Changing times: Government publishes response to discount rate consultation12/09/17
Last week, on the same day that the National Audit Office (NAO) produced its report on managing the cost of clinical negligence in NHS Trusts, the government published its long-awaited response to the consultation on how the discount rate should be set in future following the reduction to minus 0.75% in February this year. A new more regular review mechanism is proposed and significantly the consultation states that if the new rate were to be set today it would be between 0 and 1%.
While any change may not be made for another nine months depending on the parliamentary timetable, an increase as suggested will result in significant savings on compensation payments made by insurers, medical defence organisations and the NHS.
- In future the discount rate used in the formulae to calculate future losses will be based on investment in a low risk diversified portfolio as opposed to very low risk investments. Independent research, which the government commissioned as part of the consultation, indicated that claimants tend to assume more investment risk than the law currently assumes.
- The discount rate will be reviewed every three years by a panel of experts, chaired by the Government Actuary and including an investment manager, economist and an expert with experience of consumer investment affairs. HM Treasury must be consulted on any proposed change to the rate.
- A rate set today based on low risk investments might be in the region of 0 to 1%. It will still be possible to set different rates for different types of cases, including by reference to the length of the award.
- No change is proposed to the law on periodical payments orders.
- The Lord Chancellor and Justice Secretary indicated that ministers are keen to engage on this issue. Draft legislation has been published for comment and will be put before parliament as soon as parliamentary time permits. Once enacted, it will be brought into force in the usual way on a date to be specified. There appears to be no deadline for receipt of comments.
- The new framework will only apply if the proposed law is enacted and it will not have retrospective application.
- The Lord Chancellor, assisted by the Government Actuary, will then initiate a review of the rate within 90 days, to be completed in 180 days. A new rate will be set if a change is considered to be appropriate by the Lord Chancellor.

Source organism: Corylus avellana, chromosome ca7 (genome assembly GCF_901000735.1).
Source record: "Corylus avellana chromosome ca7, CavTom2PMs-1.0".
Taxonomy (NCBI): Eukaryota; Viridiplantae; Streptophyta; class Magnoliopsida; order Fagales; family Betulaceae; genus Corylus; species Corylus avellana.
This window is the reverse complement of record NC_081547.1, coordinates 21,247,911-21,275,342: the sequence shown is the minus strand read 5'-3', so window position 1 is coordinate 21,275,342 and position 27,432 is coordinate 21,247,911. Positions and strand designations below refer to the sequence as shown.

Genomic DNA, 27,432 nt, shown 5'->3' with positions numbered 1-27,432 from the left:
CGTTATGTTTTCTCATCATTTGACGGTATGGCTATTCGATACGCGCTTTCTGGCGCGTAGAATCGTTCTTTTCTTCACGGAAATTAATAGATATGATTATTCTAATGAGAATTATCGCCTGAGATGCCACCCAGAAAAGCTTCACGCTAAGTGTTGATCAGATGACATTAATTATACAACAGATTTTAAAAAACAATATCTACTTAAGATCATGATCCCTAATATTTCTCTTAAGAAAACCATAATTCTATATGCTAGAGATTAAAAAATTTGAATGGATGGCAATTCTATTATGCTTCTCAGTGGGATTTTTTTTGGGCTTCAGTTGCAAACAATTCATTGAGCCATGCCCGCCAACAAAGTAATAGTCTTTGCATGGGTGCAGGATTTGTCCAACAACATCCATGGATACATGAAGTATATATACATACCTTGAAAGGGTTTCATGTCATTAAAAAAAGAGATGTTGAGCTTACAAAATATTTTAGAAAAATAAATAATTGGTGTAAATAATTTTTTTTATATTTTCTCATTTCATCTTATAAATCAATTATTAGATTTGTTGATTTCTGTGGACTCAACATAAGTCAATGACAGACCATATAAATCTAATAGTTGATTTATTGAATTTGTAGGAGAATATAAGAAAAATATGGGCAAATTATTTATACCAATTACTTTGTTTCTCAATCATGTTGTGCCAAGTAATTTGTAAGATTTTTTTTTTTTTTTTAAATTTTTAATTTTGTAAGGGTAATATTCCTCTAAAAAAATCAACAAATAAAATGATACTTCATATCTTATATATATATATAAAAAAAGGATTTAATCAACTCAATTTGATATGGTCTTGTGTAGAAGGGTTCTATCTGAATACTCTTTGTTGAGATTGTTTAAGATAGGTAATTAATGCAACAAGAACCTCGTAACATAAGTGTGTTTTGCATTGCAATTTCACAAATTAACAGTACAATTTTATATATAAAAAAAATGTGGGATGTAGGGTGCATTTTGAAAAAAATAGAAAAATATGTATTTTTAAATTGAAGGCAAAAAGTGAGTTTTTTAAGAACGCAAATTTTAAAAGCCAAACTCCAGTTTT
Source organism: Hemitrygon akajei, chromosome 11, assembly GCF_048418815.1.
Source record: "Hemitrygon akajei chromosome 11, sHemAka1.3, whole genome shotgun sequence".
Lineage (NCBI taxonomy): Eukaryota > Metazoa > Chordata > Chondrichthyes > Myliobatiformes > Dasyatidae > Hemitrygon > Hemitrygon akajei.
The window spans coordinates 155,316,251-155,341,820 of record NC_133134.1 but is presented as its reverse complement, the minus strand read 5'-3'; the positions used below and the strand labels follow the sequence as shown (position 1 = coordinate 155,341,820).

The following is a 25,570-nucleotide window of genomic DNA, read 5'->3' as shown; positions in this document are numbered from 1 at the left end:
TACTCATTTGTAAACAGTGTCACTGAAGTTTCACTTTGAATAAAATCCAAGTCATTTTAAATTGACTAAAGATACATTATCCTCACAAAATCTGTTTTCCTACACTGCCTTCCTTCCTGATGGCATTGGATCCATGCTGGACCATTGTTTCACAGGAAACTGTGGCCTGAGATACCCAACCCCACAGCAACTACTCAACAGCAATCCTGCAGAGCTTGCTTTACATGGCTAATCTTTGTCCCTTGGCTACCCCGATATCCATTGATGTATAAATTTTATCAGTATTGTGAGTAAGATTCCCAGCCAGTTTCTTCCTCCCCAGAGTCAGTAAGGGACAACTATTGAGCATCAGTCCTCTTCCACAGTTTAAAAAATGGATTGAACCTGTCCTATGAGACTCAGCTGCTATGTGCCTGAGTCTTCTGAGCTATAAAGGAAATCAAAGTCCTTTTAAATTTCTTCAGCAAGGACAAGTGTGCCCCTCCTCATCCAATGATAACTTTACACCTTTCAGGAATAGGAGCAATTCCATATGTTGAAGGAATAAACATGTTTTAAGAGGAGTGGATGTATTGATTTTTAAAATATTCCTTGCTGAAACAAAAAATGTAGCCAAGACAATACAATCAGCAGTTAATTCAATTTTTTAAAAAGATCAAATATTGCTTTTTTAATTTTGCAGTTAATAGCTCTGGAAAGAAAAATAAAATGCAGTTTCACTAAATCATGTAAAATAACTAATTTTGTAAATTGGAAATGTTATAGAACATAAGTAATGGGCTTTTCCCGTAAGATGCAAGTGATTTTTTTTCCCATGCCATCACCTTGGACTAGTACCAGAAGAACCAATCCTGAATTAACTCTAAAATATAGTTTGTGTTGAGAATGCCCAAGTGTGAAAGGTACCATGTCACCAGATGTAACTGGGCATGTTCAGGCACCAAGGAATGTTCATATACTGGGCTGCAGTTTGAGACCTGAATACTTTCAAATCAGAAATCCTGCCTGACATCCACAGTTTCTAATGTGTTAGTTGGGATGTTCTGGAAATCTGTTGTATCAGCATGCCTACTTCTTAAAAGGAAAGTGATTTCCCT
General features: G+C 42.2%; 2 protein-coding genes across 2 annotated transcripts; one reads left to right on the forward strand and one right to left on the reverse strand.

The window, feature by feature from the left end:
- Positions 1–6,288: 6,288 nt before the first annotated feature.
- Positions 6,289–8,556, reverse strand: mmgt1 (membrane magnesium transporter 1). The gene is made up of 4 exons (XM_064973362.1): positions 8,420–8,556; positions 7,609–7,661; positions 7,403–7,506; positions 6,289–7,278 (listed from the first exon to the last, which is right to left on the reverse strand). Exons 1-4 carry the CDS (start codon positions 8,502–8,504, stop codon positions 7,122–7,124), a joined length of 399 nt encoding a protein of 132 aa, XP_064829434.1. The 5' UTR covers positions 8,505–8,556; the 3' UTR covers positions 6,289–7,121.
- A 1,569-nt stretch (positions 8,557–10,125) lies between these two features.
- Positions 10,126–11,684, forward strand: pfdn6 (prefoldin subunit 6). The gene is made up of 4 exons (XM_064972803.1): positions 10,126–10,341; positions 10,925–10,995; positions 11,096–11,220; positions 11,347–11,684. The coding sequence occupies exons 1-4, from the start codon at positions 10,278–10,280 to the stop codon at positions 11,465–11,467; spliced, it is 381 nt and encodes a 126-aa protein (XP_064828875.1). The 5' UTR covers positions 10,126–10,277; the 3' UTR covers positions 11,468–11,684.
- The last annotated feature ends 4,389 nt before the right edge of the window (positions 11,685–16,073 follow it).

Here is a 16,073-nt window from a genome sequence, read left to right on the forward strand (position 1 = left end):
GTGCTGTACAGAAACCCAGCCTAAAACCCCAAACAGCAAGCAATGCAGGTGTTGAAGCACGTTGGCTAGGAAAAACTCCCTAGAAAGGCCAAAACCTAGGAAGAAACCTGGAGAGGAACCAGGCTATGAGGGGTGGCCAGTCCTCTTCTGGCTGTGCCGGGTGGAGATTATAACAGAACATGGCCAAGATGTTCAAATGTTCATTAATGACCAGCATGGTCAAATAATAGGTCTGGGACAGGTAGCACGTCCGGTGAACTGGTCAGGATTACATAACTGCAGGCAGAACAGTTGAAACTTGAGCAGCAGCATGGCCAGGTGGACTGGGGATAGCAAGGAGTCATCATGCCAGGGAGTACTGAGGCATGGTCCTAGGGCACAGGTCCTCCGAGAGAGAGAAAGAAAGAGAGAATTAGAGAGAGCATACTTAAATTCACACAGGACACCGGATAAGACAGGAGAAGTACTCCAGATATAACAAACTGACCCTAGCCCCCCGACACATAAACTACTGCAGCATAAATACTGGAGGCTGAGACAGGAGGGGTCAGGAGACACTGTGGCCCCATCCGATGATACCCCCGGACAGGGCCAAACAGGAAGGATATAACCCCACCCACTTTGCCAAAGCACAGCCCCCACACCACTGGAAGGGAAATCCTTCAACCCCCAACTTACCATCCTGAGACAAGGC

Impact for compensators
While it remains to be seen exactly what the discount rate will be, compared to the existing discount rate of minus 0.75% the multiplier used to calculate future lifetime losses for a 20 year old male drops from 88.96 to 67.22 (0%) or 48.35(1%). With a multiplicand of say £200,000 per annum in a catastrophic injury scenario, this results in a potential award of £17,792,000 under the present minus 0.75% rate falling to £13,444,000 (0%) or £9,670,000 (1%); a potential saving of over £8m.
The NAO report indicated that with 10,600 new clinical negligence claims registered with NHS Resolution in 2016-17 compared with 5,300 in 2006-07 , the figure of £1.6bn spent by NHS Resolution on CNST claims in 2016-17 is expected to double by 2021. The report concludes with a recommendation for a cross-government strategy to manage the cost of clinical negligence for the NHS, identifying the balance to be struck between providing access to justice and access to health services. Savings will inevitably be made through any future discount rate increase to zero or 1% but ultimately the focus, in the NHS at least, should remain on learning from errors and prevention strategies so as to reduce both the financial and human cost of medical mistakes.
Practical steps to consider
- As and when a rate change is announced compensators will need to re- reserve on some claims.
- Careful consideration should be given on open claims where early offers have been made on the basis of the minus 0.75% rate or an alternative low rate. In cases not scheduled for trial for another nine to twelve months it may result in overpayment.
- Arguments around accommodation claims and the formulae for calculating these remain ongoing and the courts will consider this further in the months ahead.
- Regular rate changes may introduce more uncertainty in the future and ultimately periodical payments are still likely to be a better and more cost-effective payment vehicle for compensators than lump sum payments.
How Capsticks can help
Capsticks is one of the leading healthcare litigation firms in the country with teams in London and Leeds acting for NHS Resolution, the MDDUS and a number of Lloyds insurance underwriters. We can support organisations and individuals in the defence of medical malpractice claims as well as advise on associated proceedings.